EU approval heightens Nama fears
The reaction of the bank share prices to the announcement that the EU had finally approved the Government's plans for Nama said it all.
Far from rising on the news that Nama had cleared the final hurdle before it could start operating, shares in both AIB and Bank of Ireland fell on investor fears that Brussels would insist that Nama received a larger discount on the bad loans it purchased from the two main Irish banks.
When Finance Minister Brian Lenihan finally revealed his detailed plans for Nama last September he proposed that the new organisation would pay €54bn for bad loans with a book value of €77bn, an average discount of just under 30 per cent. Friday's statement from the EU Commission signing-off on Nama revealed that it would now be purchasing loans with a book value of €80bn for the same €54bn, a discount of 32.5 per cent.
In practice, the actual haircut imposed on the Irish banks by Nama is likely to be much greater with the European Commission warning: "Today's approval concerns only the Nama scheme. The commission will assess the compatibility (and, in particular, the actual transfer price) of the transferred assets when they are separately notified by the Irish authorities.
"These individual reviews will include a clawback mechanism in case of excess payments."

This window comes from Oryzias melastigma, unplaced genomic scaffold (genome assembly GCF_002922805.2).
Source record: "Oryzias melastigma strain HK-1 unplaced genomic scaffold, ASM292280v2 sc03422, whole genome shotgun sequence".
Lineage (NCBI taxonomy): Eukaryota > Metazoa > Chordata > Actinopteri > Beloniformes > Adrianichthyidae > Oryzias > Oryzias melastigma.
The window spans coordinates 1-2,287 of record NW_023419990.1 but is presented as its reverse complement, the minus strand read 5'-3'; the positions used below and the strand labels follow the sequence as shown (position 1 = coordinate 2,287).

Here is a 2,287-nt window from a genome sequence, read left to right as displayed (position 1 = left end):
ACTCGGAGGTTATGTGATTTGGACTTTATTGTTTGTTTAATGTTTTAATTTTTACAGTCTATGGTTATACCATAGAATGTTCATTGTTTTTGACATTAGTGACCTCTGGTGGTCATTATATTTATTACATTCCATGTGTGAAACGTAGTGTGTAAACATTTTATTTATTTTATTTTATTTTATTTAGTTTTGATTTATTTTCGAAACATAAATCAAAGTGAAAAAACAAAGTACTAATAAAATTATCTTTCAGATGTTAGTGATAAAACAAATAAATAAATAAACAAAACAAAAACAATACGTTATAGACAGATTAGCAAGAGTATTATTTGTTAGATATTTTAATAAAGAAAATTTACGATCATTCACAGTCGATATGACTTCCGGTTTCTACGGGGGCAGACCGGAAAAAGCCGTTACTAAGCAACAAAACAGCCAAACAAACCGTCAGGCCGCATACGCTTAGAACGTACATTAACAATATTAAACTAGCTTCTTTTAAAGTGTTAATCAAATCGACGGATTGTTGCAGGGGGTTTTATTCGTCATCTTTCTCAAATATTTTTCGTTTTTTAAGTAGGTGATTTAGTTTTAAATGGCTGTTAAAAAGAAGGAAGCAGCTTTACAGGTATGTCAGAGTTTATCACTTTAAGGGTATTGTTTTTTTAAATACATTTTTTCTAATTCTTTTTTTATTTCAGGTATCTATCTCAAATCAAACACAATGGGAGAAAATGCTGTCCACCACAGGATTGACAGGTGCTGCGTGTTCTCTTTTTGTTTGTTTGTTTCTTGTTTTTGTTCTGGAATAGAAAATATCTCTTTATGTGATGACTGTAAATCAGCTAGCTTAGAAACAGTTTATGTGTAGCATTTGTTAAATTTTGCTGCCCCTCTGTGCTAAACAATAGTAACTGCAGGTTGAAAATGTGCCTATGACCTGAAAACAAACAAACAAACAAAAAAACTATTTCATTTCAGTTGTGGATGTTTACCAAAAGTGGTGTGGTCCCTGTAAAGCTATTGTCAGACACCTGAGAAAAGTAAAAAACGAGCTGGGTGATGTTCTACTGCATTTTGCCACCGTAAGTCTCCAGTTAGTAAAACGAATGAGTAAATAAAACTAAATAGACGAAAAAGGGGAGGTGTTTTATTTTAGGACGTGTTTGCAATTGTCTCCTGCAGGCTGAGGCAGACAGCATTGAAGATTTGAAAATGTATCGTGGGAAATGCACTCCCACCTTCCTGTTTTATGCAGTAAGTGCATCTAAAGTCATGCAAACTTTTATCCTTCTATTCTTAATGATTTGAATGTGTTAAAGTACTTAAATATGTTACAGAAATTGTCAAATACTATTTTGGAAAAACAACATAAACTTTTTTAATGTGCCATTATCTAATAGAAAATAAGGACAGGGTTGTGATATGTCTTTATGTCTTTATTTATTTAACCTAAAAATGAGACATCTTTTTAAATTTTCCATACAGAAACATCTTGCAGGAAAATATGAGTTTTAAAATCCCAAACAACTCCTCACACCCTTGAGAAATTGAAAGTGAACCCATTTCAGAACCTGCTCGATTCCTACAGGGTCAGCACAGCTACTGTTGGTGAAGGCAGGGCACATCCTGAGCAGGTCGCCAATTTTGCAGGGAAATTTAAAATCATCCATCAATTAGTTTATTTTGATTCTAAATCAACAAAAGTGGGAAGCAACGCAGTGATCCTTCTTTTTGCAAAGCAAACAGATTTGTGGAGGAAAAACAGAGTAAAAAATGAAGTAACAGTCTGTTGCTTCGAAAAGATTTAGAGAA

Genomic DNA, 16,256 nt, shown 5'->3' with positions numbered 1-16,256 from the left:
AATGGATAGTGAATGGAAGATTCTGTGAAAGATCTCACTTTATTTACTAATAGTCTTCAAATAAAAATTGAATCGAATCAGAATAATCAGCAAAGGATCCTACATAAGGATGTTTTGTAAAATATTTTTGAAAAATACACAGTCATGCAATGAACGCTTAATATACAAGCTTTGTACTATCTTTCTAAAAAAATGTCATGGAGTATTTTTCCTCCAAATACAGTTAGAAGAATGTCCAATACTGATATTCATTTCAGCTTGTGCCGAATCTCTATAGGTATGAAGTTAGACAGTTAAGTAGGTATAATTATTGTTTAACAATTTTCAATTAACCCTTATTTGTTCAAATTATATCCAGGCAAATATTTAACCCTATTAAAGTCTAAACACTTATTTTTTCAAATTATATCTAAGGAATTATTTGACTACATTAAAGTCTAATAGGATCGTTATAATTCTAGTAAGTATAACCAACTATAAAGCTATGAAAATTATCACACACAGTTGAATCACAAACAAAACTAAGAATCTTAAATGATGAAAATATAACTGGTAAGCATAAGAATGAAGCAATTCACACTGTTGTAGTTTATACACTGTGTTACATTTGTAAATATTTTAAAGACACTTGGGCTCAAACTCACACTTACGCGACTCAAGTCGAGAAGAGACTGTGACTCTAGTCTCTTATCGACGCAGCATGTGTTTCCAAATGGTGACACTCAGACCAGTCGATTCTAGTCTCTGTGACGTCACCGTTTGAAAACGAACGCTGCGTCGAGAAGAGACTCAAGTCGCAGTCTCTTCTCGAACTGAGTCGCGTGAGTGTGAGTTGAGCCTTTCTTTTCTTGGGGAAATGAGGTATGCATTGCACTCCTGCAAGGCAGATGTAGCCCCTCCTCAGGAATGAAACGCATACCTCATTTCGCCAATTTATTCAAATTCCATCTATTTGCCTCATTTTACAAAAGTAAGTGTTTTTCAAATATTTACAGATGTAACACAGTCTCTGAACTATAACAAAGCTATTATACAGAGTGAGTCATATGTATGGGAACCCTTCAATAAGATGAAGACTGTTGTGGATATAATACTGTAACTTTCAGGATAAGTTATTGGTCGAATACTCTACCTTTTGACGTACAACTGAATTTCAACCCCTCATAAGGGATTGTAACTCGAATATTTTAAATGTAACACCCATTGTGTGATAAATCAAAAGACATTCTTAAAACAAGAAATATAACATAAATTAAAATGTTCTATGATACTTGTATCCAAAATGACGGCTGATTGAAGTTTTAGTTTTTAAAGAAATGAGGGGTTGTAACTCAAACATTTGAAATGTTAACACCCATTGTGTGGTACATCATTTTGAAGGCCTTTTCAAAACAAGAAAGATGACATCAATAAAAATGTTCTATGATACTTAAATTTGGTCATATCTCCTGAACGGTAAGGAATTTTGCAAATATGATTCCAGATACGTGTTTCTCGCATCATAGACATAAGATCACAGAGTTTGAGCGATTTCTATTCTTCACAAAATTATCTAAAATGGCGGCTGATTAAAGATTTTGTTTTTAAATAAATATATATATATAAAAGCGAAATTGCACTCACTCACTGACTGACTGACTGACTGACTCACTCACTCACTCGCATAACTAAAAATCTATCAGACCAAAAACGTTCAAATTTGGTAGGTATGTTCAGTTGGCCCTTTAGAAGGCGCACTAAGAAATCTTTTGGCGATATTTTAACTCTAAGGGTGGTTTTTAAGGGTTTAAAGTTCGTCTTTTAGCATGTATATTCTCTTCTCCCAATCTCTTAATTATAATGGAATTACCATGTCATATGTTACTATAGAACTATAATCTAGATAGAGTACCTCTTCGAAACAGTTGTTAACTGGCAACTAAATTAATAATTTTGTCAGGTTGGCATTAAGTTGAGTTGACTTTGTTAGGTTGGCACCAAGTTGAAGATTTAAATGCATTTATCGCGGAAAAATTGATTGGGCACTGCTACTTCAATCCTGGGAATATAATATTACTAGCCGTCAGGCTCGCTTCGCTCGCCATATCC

Which, when translated into real English, reads something like "don't even think about paying over the odds for bad loans or try using Nama as a slush fund to bail out politically well-connected developers".
Given that the Government is relying on the ECB to underwrite the €54bn of bonds that it will give the banks in return for their bad loans, it would do well to heed the commission's warning.
As it has become clear that Nama is going to be the boondoggle that many observers had originally feared, both the AIB and Bank of Ireland share prices have slumped.
Last Friday's news did nothing to help matters, with the AIB share price dropping a further two cent to just 96¢ at one stage, down 29 per cent over the past month, and Bank of Ireland slipping by 1.5¢ to €1, down 28 per cent over the past month.
With mounting evidence from the Commercial Court that the real fall in property values had been much greater than 30 per cent, last week the court heard about a site in Athlone that had been valued at €31m in 2006 but was now worth just €600,000. It seems unlikely that a 30 per cent discount will pass muster with the commission.